Dennis Hastert had on a secure Air Force plane. So it was that, upon becoming speaker, Pelosi accepted her new circumstance and agreed to use a military plane with a fuel capacity that would allow for cross-country travel without stops.
That's not exactly the stuff of scandal. But, after an apparent "leak" from the Bush administration's Department of Defense to the White House-friendly Washington Times newspaper, the Times last week ran a story headlined: "Pelosi's Power Trip -- Non-stop Nancy Seeks Flight of Fancy."

Fox News jumped on the story, followed by other cable networks.

Republican National Committee stoked it with emails to reporters and briefing papers supposedly exposing Pelosi's imperial style -- and ambitions. The predictable Sean Hannity declared that Pelosi "thinks she's the president" -- seemingly unaware that by referencing the presidency he was acknowledging his own dear leader's regal pretensions

Republican members of the House actually brought the issue up on the floor of a chamber that should have been focused on the question of how and when to end a war that began as Dick Cheney's "power trip" and George Bush's flight of fancy" but has since turned into an international disaster.

House Republican Conference chair Adam Putnam, of Florida accused Pelosi of displaying "an arrogance of office that just defies common sense."

House Minority Whip Roy Blunt, of Missouri, referred to the plane Pelosi would likely use as a "flying Lincoln Bedroom."

North Carolina Congressman Patrick T. McHenry, arguably the most consistently hysterical member of an increasingly hysterical caucus, described the speaker's plane as "Pelosi One," and declared that, "This is a bullet point to a larger value -- Pelosi's abuse of power continues.

McHenry accused the speaker of "exploiting America's armed forces and taxpayers for her own personal convenience."

Yikes! This was the Republican spin machine churning at full throttle.

There was only, er, one problem.

The charge that Pelosi was abusing her position was a complete fabrication.

The speaker did not request a bigger or better plane.

It was the man in charge of making security arrangements for members of the Congress who made the request.

House Sergeant at Arms Bill Livingood has confirmed that, for security reasons, he asked that Pelosi be provided with an Air Force plane that could make the trip from Washington to San Francisco without stopping to refuel.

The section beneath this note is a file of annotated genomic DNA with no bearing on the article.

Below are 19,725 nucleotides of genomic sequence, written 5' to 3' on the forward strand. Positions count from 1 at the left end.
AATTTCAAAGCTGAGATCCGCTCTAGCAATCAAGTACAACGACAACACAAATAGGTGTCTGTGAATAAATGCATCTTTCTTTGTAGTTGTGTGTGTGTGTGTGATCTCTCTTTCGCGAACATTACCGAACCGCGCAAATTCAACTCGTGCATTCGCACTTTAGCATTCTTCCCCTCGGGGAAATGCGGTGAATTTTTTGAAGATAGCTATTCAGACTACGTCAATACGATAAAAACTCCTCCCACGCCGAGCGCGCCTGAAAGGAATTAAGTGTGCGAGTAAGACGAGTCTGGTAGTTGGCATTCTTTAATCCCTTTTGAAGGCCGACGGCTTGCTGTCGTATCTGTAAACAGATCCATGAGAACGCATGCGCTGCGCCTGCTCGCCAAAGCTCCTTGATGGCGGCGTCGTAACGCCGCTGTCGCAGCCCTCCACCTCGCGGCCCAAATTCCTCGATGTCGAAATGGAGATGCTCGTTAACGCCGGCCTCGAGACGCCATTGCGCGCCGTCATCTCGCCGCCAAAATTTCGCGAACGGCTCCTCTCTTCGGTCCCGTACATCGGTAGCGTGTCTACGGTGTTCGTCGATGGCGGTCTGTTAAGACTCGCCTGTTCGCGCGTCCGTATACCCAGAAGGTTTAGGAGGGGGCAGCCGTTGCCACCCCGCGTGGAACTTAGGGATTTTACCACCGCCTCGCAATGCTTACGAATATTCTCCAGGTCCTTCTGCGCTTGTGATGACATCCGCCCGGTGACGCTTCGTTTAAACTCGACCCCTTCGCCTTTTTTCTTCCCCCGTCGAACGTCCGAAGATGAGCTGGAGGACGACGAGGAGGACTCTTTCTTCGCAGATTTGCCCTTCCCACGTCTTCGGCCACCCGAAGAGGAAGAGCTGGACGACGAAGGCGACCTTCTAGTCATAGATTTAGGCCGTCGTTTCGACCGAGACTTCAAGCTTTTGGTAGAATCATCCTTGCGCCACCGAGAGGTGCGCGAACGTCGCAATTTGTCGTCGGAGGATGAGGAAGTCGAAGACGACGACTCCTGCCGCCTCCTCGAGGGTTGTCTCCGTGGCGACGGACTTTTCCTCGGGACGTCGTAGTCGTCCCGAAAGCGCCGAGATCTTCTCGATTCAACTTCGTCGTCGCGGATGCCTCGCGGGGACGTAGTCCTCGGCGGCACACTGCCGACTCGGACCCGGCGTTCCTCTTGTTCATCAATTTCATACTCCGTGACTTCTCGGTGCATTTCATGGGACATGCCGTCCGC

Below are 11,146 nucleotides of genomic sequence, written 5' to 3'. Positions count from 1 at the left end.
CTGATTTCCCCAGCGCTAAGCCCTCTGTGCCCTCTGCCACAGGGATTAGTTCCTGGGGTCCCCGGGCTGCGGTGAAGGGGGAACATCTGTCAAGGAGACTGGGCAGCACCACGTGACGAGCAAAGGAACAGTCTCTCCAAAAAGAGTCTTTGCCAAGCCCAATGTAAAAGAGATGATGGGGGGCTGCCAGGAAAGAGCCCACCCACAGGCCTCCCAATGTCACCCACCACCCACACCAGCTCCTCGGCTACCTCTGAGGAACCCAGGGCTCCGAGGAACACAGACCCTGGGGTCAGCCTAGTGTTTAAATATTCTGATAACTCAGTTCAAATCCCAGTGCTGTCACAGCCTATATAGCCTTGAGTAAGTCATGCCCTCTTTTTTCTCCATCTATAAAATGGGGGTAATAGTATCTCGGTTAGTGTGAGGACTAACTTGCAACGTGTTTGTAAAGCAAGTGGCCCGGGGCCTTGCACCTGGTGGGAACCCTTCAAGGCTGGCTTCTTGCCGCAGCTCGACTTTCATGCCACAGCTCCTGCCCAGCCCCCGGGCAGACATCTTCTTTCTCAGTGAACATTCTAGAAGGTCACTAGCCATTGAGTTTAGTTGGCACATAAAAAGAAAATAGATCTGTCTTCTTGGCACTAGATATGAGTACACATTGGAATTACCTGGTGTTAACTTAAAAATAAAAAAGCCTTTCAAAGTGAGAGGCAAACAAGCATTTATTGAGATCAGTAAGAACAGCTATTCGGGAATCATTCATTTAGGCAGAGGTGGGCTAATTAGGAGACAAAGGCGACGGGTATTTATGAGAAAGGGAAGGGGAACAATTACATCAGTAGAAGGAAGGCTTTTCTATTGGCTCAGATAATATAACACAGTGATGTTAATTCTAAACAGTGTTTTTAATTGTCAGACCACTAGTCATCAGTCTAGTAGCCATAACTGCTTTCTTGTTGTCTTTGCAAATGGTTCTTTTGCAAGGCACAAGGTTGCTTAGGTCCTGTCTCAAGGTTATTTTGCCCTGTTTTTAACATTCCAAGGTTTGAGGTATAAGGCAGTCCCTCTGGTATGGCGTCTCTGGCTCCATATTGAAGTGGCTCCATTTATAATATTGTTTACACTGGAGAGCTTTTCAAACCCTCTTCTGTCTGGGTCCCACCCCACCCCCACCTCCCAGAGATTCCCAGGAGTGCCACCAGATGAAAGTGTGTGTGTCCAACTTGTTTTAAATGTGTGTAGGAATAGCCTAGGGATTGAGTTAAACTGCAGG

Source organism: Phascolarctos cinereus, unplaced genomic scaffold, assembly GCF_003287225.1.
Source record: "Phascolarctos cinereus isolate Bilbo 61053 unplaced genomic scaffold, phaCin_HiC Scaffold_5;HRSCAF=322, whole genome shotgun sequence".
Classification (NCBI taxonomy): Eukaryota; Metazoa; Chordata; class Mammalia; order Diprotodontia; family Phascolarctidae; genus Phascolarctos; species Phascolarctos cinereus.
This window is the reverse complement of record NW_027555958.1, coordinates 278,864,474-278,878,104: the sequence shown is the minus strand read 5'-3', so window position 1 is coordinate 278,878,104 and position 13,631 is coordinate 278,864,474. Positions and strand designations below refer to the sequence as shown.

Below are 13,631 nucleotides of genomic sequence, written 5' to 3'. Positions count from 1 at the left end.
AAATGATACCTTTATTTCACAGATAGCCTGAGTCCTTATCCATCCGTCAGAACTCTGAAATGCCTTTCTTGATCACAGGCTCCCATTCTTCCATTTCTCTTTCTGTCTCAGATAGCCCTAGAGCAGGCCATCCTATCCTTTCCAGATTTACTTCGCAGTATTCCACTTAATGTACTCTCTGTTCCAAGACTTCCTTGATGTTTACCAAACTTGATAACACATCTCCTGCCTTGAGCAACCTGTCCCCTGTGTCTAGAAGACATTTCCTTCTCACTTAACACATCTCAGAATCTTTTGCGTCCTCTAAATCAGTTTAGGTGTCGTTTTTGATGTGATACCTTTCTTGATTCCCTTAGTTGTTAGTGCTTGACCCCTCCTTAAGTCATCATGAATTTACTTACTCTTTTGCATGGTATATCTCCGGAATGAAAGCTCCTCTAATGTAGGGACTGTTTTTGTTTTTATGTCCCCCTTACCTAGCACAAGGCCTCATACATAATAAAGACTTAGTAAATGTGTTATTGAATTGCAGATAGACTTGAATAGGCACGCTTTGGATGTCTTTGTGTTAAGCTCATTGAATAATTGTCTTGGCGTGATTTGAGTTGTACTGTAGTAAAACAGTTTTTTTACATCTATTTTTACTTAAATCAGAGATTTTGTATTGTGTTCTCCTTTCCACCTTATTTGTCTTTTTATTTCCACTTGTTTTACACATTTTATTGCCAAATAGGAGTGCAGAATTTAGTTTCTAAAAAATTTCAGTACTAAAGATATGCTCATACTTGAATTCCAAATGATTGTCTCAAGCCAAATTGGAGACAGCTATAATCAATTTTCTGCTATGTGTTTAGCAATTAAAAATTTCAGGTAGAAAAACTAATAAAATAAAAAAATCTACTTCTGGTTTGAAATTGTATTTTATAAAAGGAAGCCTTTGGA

"The fact that Speaker Pelosi lives in California compelled me to request an aircraft that is capable of making non-stop flights for security purposes, unless such an aircraft is unavailable," Livingood explained in a written statement. "I regret that an issue that is exclusively considered and decided in a security context has evolved into a political issue."

Livingood, who has served as sergeant at arms for 11 years, made similar arrangements for past speakers.
That was something the Republican National Committee and its media echo chamber could have discovered simply by contacting the Office of the Sergeant at Arms.
It is something that Republican Representatives Putnam, Blunt and McHenry should have known.

In fact, if this Congress had nothing else on its agenda, it might well be appropriate to inquire into whether Putnam, Blunt and McHenry used their positions to engage in a deliberate conspiracy to deceive the American people for partisan purposes.

But Congress has a higher calling. It is time to put aside the distractions and get focused on the discussion about war and peace that the administration and its acolytes on Capitol Hill are so determined to avoid.

Tuesday, February 6, 2007

Bush Budget To Cut Aid To Mich.

Bush budget to cut aid to Mich

WASHINGTON -- President Bush proposed on Monday a $2.9 trillion budget with cuts to social programs that critics say could deepen Michigan's economic and budget crises.
Under the plan, which would cover the 12 months beginning Oct. 1, Michigan would be one of four states to get a cut in funding for Medicaid, the joint state-federal health program for the poor.

Cities in Michigan and other states also would get less money for economic development grants, the state would get less for home heating aid to the poor, and funding for education programs such as special education would shrink.

Bush's plan would eliminate a federal program that helps manufacturers develop new technology and cut another program that provides aid to small manufacturers.

The cuts in domestic programs are part of Bush's drive to increase military spending and make several tax cuts permanent while still balancing the federal budget by 2012. Democrats accused Bush of budget sleight-of-hand, claiming to put the nation on course to a balanced budget but failing to plan for future costs such as the Iraq war and tax law changes.

"The president has proposed things that just are not possible," said Leighton Ku, a health care analyst at the Center for Budget and Policy Priorities, a liberal think tank

Read More Here
Let Them Eat Cake

Now King George II has more $$$$ for Iraq

Thursday, February 1, 2007

Be Afraid Be Very Afraid

Knee Jerks

Two men pleaded not guilty Thursday to charges they created panic by placing "bomblike" electronic light boards displaying a cartoon character with an upraised middle finger throughout Boston.
Assistant Attorney General John Grossman called the light boards "bomblike" devices and said that if they had been explosive they could have damaged transportation infrastructure in the city.
Judge Paul K. Leary told Grossman that, according to law, the suspects must intend to create a panic to be charged with placing hoax devices. (Watch a Web video of men placing the light boards on structures around Boston )
It appears the suspects had no such intent, the judge said, but the question should be discussed in a later hearing.